Step 4: Phase 2: Attach Hose Adapter
Yey! Already halfway done!!
The final step of construction is to attach the hose Adapter.
Now basically, it goes like this: The female end is 3/4" diameter, and the male end of the adapter is 1/2" diameter. Fairly hard to mess up.
1. The male end goes into the threaded section of the tee, and the female is left on the outside to attach to a standard garden hose. Remember, righty-tighty, lefty-loosey. Then again, if you don't understand that, you probably sure as hell shouldn't have access to climbing equipment.
2. You may want to tighten the adapter in fairly well by using a pipe wrench to grip the adapter and a long screwdriver to twist the tee. Don't get too overenthusiastic, otherwise you may shatter the pvc
Optional (Phase 2B):
You may choose to use PVC cement to further secure the adapter into the tee and prevent leakage. At the pressure I used it at, I had no leakage with or without the cement. If you do choose to use cement, I would recommend attaching the hose adapter before you put in the astroturf, and letting it dry for at least two hours to prevent any wet cement from migrating into the 'turf and possibly contaminating your climbing rope upon first scrubbing. However, I feel that risk is fairly minimal if not entirely hypothetical.
Step 5: Clean Your Ropes!
Now to get to the fun part!
Let your newfangled gadget dry for at least an hour or two if you used glue or cement. if not, feel free to use it immediately.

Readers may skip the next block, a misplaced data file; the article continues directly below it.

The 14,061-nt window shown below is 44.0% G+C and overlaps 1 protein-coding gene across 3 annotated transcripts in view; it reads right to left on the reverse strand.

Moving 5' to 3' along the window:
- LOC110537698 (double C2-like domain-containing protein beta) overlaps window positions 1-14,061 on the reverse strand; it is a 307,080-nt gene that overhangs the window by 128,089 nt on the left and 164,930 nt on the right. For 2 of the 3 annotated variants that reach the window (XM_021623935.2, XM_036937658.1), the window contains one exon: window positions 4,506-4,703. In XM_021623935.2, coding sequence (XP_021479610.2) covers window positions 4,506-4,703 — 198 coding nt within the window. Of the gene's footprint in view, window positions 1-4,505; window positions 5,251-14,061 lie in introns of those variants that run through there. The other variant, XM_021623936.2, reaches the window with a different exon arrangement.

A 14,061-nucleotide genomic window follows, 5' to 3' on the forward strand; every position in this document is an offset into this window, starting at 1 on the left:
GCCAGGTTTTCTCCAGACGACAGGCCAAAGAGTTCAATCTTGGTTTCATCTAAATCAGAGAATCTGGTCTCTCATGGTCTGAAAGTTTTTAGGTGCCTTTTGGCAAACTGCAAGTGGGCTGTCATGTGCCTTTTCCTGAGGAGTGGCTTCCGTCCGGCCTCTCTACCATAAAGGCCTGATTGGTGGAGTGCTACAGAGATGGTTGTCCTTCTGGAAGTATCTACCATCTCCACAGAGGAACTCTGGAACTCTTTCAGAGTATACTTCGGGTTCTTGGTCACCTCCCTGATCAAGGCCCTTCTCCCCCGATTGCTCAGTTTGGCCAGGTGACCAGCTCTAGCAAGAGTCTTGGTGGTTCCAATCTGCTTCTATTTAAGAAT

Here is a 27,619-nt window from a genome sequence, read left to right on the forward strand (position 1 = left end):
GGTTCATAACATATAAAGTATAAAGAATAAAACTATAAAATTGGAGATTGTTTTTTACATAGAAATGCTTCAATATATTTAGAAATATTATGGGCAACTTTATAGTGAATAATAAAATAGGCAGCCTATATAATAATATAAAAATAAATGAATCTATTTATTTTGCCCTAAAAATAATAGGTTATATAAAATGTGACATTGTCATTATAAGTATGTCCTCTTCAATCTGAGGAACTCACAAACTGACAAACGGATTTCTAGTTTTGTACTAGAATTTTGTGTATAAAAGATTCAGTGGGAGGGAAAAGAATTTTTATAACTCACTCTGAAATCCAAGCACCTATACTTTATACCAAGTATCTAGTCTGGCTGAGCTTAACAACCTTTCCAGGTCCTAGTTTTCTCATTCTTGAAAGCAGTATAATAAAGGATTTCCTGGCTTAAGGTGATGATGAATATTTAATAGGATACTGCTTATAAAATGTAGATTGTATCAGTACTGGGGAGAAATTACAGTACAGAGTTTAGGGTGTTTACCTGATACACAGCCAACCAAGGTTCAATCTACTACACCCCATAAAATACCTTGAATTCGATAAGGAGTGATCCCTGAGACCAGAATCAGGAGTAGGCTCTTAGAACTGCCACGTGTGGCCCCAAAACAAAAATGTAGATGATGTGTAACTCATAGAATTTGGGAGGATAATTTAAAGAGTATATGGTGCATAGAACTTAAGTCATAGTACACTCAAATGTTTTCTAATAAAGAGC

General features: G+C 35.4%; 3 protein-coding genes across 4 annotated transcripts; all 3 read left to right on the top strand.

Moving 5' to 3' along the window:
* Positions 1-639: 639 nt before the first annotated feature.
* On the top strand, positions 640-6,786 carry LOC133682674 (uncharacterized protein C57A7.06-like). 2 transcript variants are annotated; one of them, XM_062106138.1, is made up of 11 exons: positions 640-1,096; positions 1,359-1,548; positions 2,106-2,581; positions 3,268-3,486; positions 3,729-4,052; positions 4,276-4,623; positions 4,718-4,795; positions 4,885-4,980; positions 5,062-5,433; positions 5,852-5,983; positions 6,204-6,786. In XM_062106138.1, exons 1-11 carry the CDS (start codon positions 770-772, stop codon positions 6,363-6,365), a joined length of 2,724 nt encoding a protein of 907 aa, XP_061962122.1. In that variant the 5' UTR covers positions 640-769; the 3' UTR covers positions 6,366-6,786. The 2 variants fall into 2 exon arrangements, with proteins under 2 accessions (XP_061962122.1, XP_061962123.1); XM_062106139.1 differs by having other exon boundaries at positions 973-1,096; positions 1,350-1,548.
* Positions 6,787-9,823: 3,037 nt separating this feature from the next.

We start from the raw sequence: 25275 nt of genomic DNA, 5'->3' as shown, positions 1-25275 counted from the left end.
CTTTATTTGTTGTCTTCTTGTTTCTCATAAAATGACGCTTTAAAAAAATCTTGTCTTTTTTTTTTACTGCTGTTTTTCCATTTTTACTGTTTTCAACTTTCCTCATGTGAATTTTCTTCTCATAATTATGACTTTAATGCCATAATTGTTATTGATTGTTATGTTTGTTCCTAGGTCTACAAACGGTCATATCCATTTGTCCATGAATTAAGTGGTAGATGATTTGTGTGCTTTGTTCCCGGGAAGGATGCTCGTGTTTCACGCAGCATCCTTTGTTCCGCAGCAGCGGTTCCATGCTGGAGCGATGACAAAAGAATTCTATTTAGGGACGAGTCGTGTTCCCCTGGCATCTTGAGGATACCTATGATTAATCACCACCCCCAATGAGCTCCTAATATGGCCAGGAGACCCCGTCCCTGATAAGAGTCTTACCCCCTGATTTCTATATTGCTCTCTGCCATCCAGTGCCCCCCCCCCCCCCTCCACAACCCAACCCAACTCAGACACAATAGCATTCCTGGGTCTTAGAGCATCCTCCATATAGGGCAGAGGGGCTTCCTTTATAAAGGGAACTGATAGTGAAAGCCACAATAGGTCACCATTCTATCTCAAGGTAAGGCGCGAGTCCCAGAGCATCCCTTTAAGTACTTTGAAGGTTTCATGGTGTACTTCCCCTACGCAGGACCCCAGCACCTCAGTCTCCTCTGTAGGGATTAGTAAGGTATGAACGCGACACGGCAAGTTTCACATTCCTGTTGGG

-I found that hanging the scrubber had the best overall scrubbiness because the rope was not rubbing between the two folded edges of the Astroturf, but rather on the main section of it. Note from the earlier pictures that the two sides of the 'turf which close together to form the tube of the scrubber should do so right next to the hose adapter. To improve the scrubbers stability, you can try zipties or duct tape to lash it in place against a fencepost or similar object
-By running the rope through the 'turf tube, it scrubs the exterior and rinses it at the same time with the ever replenishing supply of water. You can get mad at me and say this wastes water. I actually used water from my rainwater cistern that was collected off my roof. Personally , I found that this system uses less water than filling up a garbage barrel with water and then sloshing the rope around in it, a method used by some climbers to wash their ropes.
Methods of cleaning:
Some people aim for speed, and simply pull the rope through in one go while the water is going. I opted for a more thorough approach, pulling the rope back and forth through the 'turf tube about a foot at a time. I feel that this makes for the most effective, if time-intensive cleaning, especially if you have an 80-meter rope.
Step 6: Final Notes/Disclaimer
So there you have it, your very own super-cheap, super-portable, super easy rope washing machine. Here's some variations I might suggest:
-Rig a garden-sprayer type bottle(The kind that attaches into a tee-piece in a hose) into the hose just before the scrubber. Fill it up with a very mild detergent such as woollite or possibly even campsuds. The detergent will even more thoroughly clean the rope, and it will rinse out quite easily.
-Use a thicker or thinner astroturf, depending on the type of rope
-Or any other stuff you can think of! Feel free to try it out on your own, or just post some suggestions on this page!
Also, I did not invent the rope scrubber, and did not intend to infringe upon anyones patent's or intellectual property rights if it is already registered to someone.